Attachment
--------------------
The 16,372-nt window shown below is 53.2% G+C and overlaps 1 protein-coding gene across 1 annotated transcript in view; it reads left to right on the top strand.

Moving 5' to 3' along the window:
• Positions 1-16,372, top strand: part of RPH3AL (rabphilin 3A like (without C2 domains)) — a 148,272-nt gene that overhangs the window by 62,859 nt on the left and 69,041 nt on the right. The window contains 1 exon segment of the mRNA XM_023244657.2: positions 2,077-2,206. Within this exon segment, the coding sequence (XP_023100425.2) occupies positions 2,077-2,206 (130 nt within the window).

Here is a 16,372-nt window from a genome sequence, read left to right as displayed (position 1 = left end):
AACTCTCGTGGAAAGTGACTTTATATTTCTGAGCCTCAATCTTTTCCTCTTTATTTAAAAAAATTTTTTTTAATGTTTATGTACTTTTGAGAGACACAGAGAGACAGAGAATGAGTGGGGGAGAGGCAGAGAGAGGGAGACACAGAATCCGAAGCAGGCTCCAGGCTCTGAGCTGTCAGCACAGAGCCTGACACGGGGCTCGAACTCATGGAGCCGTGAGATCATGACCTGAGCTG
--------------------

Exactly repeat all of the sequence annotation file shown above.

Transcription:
The 16,372-nt window shown below is 53.2% G+C and overlaps 1 protein-coding gene across 1 annotated transcript in view; it reads left to right on the top strand.

Moving 5' to 3' along the window:
• Positions 1-16,372, top strand: part of RPH3AL (rabphilin 3A like (without C2 domains)) — a 148,272-nt gene that overhangs the window by 62,859 nt on the left and 69,041 nt on the right. The window contains 1 exon segment of the mRNA XM_023244657.2: positions 2,077-2,206. Within this exon segment, the coding sequence (XP_023100425.2) occupies positions 2,077-2,206 (130 nt within the window).

Here is a 16,372-nt window from a genome sequence, read left to right as displayed (position 1 = left end):
AACTCTCGTGGAAAGTGACTTTATATTTCTGAGCCTCAATCTTTTCCTCTTTATTTAAAAAAATTTTTTTTAATGTTTATGTACTTTTGAGAGACACAGAGAGACAGAGAATGAGTGGGGGAGAGGCAGAGAGAGGGAGACACAGAATCCGAAGCAGGCTCCAGGCTCTGAGCTGTCAGCACAGAGCCTGACACGGGGCTCGAACTCATGGAGCCGTGAGATCATGACCTGAGCTG